In the duchy of Modena an insurrection had broken out, and after Magenta Duke Francis joined the Austrian army in Lombardy, leaving a regency in charge.
But to Napoleons statement that he could not agree to the unification of Italy, as he was bound by his promises to Austria at Villafranca, Victor Emmanuel replied that he himself, after Magenta and Solferino, was bound in honor to link his fate with that of the Italian people; and Genetal Manfredo Fanti was sent by the Turin government to organize the army of the Central League, with Garibaldi under him.
- This name is now restricted to two or three dwarf branching Brazilian epiphytal plants of extreme beauty, which agree with Phyllocactus in having the branches dilated into the form of fleshy leaves, but differ in having them divided into short truncate leaf-like portions, which are articulated, that is to say, provided with a joint by which they separate spontaneously; the margins are crenate or dentate, and the flowers, which are large and showy, magenta or crimson, appear at the apex of the terminal joints.
The decree of the 24th of November 1860 transferred the services from Paris back to Algiers, and re-established the functions of governor-general, which were exercised at the end of the second empire first by Marshal Pelissier, duc de Malakoff (December 1860 to September 1864) and then by Marshal MacMahon, duc de Magenta (September 1864 to July 1870).
Denham, and several important voyages for scientific research were made in the second half of the 19th century, including one from Austria under Captain Wiillerstorf Urbair (1858), and one from Italy in the vessel "Magenta" (1865-1868), which was accompanied by the scientist Dr Enrico Giglioli.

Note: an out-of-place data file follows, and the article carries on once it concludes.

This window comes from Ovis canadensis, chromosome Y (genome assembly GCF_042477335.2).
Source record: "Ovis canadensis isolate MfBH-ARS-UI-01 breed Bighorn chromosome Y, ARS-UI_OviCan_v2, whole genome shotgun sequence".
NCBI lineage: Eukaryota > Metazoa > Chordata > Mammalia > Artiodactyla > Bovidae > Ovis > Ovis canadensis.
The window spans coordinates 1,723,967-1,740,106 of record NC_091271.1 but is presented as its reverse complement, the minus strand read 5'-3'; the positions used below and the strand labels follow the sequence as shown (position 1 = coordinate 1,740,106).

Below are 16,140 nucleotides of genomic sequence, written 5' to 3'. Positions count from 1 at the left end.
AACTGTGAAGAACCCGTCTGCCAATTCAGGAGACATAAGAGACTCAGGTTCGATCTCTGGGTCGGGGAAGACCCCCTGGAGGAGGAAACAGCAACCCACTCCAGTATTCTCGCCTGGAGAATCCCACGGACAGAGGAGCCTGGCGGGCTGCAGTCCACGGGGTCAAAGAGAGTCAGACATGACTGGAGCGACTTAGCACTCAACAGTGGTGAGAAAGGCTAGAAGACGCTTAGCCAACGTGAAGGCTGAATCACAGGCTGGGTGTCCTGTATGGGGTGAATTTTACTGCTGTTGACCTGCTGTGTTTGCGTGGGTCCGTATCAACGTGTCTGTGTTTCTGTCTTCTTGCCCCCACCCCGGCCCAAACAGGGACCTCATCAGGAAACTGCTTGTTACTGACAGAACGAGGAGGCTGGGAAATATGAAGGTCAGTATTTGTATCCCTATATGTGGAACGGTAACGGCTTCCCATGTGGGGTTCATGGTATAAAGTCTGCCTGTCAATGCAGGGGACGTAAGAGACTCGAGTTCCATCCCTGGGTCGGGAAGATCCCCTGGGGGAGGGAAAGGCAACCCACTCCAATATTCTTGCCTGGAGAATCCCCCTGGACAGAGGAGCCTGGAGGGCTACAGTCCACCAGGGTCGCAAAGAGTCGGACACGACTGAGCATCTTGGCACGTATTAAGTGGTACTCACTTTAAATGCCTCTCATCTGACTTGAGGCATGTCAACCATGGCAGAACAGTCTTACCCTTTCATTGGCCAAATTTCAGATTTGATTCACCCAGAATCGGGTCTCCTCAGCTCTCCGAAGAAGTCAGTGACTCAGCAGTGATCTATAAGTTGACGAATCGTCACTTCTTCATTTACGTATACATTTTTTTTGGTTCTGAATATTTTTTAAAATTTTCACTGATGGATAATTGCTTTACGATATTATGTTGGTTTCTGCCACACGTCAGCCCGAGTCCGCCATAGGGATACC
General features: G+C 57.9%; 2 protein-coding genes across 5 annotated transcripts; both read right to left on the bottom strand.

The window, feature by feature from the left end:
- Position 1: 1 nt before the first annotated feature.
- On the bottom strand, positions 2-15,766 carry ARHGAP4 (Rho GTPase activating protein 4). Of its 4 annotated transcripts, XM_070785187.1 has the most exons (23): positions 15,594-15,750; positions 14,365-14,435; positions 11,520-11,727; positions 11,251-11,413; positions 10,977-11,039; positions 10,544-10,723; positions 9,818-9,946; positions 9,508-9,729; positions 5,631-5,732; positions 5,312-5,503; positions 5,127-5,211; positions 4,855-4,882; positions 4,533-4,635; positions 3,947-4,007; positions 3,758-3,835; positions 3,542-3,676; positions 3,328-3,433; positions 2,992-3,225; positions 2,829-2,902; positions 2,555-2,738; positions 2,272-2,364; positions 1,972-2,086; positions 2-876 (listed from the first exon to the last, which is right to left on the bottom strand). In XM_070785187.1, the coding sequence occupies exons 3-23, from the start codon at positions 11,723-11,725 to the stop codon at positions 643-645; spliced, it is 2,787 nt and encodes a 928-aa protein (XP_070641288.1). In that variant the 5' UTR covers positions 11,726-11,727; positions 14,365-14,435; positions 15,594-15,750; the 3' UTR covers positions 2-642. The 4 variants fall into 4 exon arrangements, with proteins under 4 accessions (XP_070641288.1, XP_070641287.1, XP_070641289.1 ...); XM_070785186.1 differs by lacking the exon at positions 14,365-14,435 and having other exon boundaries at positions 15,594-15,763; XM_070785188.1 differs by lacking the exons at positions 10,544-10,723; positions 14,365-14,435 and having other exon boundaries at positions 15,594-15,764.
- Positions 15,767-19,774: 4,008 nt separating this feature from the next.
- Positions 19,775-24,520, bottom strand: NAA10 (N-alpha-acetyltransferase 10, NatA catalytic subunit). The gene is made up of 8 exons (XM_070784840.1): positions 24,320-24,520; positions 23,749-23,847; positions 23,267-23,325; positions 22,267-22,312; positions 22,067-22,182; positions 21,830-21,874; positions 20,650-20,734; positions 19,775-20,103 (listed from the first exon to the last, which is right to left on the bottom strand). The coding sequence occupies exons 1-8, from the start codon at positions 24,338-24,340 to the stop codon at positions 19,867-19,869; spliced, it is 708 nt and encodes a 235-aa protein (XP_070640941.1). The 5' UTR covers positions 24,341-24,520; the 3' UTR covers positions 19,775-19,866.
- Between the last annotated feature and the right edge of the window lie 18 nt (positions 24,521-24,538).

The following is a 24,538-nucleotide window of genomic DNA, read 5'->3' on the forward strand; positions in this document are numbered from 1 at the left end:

Ambrogio, in the Corso Magenta, is the church of Santa Maria delle Grazie, built by the Dominicans about 1460, to which the Gothic facade and nave belong.
C. umbellate, 3 to 4 in., much branched, with narrow hairy leaves, and corymbs of magenta-crimson flowers in the summer months.
FUCHSINE, or Magenta, a red dyestuff consisting of a mixture of the hydrochlorides or acetates of pararosaniline and rosaniline.
In the second Austrian war in 1859 Fanti commanded the 2nd division, and contributed to the victories of Palestro, Magenta and San Martino.
The cloth is made of the cotton grown in the country, woven on small handlooms and dyed either with indigo or with a magenta dye obtained from the bark of a tree.
After Magenta (June 4, 1859), it was the fears of the Catholics and the messages of the empress which, even more than the threats of Prussia, checked him in his triumph and forced him into the armistice of Villafranca (July 11, 1859).
The actions of Montebello (May 20), Palestro (May 3f) and Melegnano (June 8) and the battles of Magenta (June ~) and Solferino (June 24) all went against the Austrians.
Another remarkable fact is that these substances yield coloured solutions in organic solvents; triphenylmethyl gives a yellow solution, whilst ditolylphenyl and tritolylmethyls give orange solutions which on warming turn to a violet and to a magenta, the changes being reversed on cooling.
The Lombard campaign of 1859, with the battles of Solferino and Magenta, finally made Milan a part of the kingdom of Italy.